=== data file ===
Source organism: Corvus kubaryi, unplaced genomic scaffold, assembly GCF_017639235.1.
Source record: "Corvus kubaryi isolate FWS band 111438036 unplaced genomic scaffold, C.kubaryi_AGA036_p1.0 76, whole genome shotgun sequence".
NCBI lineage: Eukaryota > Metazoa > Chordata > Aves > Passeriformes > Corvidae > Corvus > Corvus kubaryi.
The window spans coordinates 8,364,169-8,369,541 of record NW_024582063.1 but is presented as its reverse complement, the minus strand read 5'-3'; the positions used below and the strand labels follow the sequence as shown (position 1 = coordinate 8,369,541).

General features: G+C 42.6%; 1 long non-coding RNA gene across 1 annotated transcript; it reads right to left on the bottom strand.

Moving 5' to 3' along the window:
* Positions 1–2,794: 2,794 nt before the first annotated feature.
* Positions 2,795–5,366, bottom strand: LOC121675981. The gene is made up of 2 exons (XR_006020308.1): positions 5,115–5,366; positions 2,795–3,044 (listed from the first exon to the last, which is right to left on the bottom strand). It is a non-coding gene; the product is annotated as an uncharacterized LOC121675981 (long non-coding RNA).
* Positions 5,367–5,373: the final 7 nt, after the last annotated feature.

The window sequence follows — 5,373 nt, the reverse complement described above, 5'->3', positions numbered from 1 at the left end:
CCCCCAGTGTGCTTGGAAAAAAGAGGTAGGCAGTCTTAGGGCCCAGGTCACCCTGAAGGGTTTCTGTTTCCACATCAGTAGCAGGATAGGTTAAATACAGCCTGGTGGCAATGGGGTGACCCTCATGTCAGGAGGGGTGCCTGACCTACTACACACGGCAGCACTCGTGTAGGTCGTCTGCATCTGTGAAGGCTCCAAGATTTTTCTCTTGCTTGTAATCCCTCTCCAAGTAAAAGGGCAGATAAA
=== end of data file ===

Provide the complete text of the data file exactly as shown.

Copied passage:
Source organism: Corvus kubaryi, unplaced genomic scaffold, assembly GCF_017639235.1.
Source record: "Corvus kubaryi isolate FWS band 111438036 unplaced genomic scaffold, C.kubaryi_AGA036_p1.0 76, whole genome shotgun sequence".
NCBI lineage: Eukaryota > Metazoa > Chordata > Aves > Passeriformes > Corvidae > Corvus > Corvus kubaryi.
The window spans coordinates 8,364,169-8,369,541 of record NW_024582063.1 but is presented as its reverse complement, the minus strand read 5'-3'; the positions used below and the strand labels follow the sequence as shown (position 1 = coordinate 8,369,541).

General features: G+C 42.6%; 1 long non-coding RNA gene across 1 annotated transcript; it reads right to left on the bottom strand.

Moving 5' to 3' along the window:
* Positions 1–2,794: 2,794 nt before the first annotated feature.
* Positions 2,795–5,366, bottom strand: LOC121675981. The gene is made up of 2 exons (XR_006020308.1): positions 5,115–5,366; positions 2,795–3,044 (listed from the first exon to the last, which is right to left on the bottom strand). It is a non-coding gene; the product is annotated as an uncharacterized LOC121675981 (long non-coding RNA).
* Positions 5,367–5,373: the final 7 nt, after the last annotated feature.

The window sequence follows — 5,373 nt, the reverse complement described above, 5'->3', positions numbered from 1 at the left end:
CCCCCAGTGTGCTTGGAAAAAAGAGGTAGGCAGTCTTAGGGCCCAGGTCACCCTGAAGGGTTTCTGTTTCCACATCAGTAGCAGGATAGGTTAAATACAGCCTGGTGGCAATGGGGTGACCCTCATGTCAGGAGGGGTGCCTGACCTACTACACACGGCAGCACTCGTGTAGGTCGTCTGCATCTGTGAAGGCTCCAAGATTTTTCTCTTGCTTGTAATCCCTCTCCAAGTAAAAGGGCAGATAAA